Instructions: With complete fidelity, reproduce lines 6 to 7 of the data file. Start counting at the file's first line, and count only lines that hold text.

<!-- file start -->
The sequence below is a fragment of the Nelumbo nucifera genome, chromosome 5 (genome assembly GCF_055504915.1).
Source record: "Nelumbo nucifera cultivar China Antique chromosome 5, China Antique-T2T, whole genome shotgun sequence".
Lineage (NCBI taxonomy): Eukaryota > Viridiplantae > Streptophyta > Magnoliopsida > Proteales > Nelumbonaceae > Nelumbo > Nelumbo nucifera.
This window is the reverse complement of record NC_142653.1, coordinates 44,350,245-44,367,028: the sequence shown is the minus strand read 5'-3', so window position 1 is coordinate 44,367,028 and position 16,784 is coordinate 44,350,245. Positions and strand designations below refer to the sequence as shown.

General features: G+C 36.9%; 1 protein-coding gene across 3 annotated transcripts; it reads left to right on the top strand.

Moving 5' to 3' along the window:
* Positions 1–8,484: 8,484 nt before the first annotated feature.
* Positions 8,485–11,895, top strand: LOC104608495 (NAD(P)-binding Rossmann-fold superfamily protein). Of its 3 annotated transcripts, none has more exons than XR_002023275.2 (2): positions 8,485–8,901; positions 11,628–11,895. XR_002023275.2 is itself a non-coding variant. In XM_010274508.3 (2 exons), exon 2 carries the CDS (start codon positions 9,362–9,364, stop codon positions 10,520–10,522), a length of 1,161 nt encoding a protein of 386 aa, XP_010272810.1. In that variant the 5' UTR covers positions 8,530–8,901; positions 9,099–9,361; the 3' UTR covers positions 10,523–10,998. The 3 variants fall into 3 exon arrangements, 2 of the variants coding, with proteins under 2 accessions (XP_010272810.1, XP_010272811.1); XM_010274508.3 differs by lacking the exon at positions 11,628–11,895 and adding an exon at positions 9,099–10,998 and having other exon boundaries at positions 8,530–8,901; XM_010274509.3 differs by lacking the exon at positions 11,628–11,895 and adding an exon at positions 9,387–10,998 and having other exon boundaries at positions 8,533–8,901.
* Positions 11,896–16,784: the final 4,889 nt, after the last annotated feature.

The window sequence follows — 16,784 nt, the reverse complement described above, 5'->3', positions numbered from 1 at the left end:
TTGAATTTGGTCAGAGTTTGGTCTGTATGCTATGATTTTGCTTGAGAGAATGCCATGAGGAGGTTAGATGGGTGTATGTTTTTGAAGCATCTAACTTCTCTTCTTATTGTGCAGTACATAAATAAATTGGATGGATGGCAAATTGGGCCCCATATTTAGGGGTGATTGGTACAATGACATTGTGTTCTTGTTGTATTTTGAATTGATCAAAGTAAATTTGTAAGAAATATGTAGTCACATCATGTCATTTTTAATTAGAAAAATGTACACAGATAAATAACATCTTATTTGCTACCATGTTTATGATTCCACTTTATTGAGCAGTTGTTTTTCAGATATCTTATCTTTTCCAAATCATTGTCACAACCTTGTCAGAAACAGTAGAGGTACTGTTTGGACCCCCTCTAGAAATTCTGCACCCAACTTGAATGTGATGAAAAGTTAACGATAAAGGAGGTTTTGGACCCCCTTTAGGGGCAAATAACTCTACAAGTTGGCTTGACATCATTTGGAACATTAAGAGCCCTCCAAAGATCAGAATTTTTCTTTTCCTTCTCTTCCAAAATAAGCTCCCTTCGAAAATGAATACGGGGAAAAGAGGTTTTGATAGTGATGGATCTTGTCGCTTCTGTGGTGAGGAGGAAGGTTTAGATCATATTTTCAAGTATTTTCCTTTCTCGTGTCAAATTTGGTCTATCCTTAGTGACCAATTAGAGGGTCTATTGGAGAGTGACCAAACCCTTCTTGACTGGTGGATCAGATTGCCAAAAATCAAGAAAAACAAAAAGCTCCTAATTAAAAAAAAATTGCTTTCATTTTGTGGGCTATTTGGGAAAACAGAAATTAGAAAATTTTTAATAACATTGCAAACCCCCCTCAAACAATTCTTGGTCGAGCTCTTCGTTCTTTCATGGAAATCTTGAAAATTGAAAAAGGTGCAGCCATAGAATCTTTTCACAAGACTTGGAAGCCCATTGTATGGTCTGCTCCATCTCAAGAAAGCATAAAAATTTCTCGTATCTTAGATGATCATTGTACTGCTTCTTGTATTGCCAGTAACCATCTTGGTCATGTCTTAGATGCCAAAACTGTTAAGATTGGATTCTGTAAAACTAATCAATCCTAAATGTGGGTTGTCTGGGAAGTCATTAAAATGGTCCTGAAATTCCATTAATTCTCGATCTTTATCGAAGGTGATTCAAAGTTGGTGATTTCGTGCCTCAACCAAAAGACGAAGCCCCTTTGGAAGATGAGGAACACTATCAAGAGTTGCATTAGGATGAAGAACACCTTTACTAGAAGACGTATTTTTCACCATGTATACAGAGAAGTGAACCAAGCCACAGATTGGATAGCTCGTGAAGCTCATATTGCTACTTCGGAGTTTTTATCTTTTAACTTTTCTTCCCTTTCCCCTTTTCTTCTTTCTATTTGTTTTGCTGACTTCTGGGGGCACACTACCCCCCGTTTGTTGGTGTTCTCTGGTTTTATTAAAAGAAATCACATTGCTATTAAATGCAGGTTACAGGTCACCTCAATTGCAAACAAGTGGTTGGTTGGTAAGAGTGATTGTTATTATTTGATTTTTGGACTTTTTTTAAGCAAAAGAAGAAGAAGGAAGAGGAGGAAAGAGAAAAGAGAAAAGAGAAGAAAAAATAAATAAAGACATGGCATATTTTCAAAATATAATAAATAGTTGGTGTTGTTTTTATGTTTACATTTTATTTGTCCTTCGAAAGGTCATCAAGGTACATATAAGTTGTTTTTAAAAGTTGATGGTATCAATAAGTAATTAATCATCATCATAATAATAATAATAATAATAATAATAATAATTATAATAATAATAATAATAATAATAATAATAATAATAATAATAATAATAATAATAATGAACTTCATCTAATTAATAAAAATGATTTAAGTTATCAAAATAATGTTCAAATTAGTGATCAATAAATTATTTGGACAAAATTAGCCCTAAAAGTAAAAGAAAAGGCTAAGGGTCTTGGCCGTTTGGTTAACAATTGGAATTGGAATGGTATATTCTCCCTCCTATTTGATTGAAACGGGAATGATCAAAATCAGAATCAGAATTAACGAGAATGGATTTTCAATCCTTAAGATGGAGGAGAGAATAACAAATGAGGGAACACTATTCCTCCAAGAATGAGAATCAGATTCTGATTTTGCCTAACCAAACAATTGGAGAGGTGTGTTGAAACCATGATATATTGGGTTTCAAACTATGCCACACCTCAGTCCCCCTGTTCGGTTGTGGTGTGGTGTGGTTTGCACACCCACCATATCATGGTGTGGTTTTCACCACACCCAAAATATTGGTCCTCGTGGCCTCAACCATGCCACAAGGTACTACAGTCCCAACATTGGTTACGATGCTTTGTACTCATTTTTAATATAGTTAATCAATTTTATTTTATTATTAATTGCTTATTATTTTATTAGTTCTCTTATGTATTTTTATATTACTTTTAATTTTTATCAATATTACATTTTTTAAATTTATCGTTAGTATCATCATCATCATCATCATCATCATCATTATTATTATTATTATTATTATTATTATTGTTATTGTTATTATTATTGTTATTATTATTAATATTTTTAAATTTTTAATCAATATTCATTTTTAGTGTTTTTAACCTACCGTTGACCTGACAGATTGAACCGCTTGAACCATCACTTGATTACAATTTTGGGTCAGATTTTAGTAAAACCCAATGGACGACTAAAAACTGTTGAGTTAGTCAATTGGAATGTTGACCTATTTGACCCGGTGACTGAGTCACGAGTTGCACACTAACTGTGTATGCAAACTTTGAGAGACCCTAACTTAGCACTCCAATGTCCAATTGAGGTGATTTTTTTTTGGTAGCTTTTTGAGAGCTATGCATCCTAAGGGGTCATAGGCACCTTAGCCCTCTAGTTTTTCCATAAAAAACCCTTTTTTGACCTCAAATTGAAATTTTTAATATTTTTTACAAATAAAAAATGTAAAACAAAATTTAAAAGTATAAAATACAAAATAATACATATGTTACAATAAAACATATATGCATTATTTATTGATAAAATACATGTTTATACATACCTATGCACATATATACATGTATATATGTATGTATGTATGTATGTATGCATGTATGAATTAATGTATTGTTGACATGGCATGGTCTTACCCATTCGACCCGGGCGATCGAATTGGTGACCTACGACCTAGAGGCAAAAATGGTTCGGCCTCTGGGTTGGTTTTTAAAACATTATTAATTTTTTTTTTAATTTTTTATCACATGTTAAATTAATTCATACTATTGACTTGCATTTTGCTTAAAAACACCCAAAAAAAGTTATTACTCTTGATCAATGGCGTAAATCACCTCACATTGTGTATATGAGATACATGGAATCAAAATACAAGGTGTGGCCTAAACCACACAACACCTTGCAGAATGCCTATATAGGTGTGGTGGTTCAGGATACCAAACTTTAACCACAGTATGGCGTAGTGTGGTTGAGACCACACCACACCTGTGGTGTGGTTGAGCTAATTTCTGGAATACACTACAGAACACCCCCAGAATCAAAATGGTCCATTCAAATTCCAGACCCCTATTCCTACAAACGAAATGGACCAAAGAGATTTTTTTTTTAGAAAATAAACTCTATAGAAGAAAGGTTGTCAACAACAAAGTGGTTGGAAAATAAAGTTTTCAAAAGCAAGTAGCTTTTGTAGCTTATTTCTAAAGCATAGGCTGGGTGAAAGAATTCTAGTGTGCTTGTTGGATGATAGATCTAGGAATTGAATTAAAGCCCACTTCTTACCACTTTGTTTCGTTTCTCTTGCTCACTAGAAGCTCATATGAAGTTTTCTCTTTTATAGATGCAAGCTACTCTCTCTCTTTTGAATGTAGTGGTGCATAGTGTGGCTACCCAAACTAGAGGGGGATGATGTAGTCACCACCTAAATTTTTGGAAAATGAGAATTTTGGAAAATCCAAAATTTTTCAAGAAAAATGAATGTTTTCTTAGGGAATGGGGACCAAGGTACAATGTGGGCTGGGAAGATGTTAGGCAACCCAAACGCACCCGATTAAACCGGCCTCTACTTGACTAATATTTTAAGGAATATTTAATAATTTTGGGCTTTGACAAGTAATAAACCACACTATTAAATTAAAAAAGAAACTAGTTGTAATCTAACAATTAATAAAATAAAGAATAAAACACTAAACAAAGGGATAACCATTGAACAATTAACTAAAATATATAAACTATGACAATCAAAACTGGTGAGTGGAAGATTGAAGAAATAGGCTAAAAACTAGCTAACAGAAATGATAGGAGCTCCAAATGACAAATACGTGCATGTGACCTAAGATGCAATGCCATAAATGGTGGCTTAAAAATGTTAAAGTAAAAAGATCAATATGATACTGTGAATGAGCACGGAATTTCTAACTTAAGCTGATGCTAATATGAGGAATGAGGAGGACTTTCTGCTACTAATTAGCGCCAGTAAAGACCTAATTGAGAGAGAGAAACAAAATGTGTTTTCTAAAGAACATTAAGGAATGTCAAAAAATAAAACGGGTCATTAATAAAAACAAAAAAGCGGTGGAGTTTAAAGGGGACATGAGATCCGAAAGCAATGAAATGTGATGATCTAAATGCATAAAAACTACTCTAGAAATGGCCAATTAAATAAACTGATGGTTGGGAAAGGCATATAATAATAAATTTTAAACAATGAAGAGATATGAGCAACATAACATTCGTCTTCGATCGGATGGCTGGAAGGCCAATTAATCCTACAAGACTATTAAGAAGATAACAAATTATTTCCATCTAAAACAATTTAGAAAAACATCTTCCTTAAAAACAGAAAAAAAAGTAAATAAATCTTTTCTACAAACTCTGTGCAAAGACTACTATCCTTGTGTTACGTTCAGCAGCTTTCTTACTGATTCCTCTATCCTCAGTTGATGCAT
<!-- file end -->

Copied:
Moving 5' to 3' along the window:
* Positions 1–8,484: 8,484 nt before the first annotated feature.